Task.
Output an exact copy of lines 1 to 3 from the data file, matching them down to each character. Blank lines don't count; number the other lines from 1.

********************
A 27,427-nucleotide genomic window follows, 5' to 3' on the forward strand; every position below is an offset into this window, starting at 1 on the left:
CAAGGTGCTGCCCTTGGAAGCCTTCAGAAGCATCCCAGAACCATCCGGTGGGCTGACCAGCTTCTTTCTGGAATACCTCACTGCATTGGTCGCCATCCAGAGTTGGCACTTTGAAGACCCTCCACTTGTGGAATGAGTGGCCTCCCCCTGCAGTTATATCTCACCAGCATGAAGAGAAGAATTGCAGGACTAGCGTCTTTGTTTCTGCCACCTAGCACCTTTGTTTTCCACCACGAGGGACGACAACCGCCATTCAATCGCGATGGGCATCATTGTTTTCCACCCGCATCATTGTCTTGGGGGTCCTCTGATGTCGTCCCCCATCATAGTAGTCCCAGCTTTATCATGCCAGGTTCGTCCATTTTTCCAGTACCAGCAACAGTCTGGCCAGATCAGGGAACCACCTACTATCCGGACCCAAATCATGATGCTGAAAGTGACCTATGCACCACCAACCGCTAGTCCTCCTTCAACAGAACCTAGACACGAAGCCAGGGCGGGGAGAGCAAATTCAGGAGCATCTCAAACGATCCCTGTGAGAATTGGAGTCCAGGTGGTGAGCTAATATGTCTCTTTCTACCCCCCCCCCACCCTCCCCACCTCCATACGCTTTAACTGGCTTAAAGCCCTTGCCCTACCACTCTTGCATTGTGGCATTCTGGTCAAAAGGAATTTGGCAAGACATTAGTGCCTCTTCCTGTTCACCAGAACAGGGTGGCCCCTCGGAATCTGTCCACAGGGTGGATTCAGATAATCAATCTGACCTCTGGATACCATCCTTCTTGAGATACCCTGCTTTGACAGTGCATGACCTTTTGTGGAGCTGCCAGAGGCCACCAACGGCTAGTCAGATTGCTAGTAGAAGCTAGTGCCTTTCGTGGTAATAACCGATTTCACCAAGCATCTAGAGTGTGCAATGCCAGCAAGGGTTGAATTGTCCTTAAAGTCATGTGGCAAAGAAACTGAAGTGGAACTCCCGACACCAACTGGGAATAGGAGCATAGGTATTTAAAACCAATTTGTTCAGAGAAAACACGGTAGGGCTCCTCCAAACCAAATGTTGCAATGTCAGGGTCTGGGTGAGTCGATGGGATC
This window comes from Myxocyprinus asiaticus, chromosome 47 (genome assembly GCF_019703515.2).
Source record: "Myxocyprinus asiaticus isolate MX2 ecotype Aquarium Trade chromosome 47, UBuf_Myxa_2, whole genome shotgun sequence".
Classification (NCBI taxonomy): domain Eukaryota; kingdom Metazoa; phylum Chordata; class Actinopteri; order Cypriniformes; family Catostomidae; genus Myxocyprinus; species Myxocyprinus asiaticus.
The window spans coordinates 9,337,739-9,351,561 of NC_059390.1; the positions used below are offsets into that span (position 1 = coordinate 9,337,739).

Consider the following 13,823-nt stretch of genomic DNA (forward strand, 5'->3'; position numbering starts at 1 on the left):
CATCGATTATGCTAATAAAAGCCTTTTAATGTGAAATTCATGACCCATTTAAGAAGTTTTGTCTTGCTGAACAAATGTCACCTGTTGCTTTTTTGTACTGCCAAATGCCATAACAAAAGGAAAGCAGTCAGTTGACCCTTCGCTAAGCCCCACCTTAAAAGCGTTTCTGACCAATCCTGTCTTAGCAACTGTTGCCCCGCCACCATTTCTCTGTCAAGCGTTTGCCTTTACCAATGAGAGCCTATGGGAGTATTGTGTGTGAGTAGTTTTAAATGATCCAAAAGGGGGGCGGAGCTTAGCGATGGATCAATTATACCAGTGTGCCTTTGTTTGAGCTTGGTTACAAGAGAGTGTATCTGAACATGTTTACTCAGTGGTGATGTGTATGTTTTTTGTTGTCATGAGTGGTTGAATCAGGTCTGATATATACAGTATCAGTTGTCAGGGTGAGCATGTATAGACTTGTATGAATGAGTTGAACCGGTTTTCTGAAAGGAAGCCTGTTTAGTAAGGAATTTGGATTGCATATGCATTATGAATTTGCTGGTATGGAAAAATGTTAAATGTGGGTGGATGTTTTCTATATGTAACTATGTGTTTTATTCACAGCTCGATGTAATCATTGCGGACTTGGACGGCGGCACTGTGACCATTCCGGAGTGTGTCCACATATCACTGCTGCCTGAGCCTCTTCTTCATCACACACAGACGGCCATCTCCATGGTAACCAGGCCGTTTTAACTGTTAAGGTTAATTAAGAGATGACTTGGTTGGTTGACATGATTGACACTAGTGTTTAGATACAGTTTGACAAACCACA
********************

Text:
A 27,427-nucleotide genomic window follows, 5' to 3' on the forward strand; every position below is an offset into this window, starting at 1 on the left:
CAAGGTGCTGCCCTTGGAAGCCTTCAGAAGCATCCCAGAACCATCCGGTGGGCTGACCAGCTTCTTTCTGGAATACCTCACTGCATTGGTCGCCATCCAGAGTTGGCACTTTGAAGACCCTCCACTTGTGGAATGAGTGGCCTCCCCCTGCAGTTATATCTCACCAGCATGAAGAGAAGAATTGCAGGACTAGCGTCTTTGTTTCTGCCACCTAGCACCTTTGTTTTCCACCACGAGGGACGACAACCGCCATTCAATCGCGATGGGCATCATTGTTTTCCACCCGCATCATTGTCTTGGGGGTCCTCTGATGTCGTCCCCCATCATAGTAGTCCCAGCTTTATCATGCCAGGTTCGTCCATTTTTCCAGTACCAGCAACAGTCTGGCCAGATCAGGGAACCACCTACTATCCGGACCCAAATCATGATGCTGAAAGTGACCTATGCACCACCAACCGCTAGTCCTCCTTCAACAGAACCTAGACACGAAGCCAGGGCGGGGAGAGCAAATTCAGGAGCATCTCAAACGATCCCTGTGAGAATTGGAGTCCAGGTGGTGAGCTAATATGTCTCTTTCTACCCCCCCCCCACCCTCCCCACCTCCATACGCTTTAACTGGCTTAAAGCCCTTGCCCTACCACTCTTGCATTGTGGCATTCTGGTCAAAAGGAATTTGGCAAGACATTAGTGCCTCTTCCTGTTCACCAGAACAGGGTGGCCCCTCGGAATCTGTCCACAGGGTGGATTCAGATAATCAATCTGACCTCTGGATACCATCCTTCTTGAGATACCCTGCTTTGACAGTGCATGACCTTTTGTGGAGCTGCCAGAGGCCACCAACGGCTAGTCAGATTGCTAGTAGAAGCTAGTGCCTTTCGTGGTAATAACCGATTTCACCAAGCATCTAGAGTGTGCAATGCCAGCAAGGGTTGAATTGTCCTTAAAGTCATGTGGCAAAGAAACTGAAGTGGAACTCCCGACACCAACTGGGAATAGGAGCATAGGTATTTAAAACCAATTTGTTCAGAGAAAACACGGTAGGGCTCCTCCAAACCAAATGTTGCAATGTCAGGGTCTGGGTGAGTCGATGGGATC
This window comes from Myxocyprinus asiaticus, chromosome 47 (genome assembly GCF_019703515.2).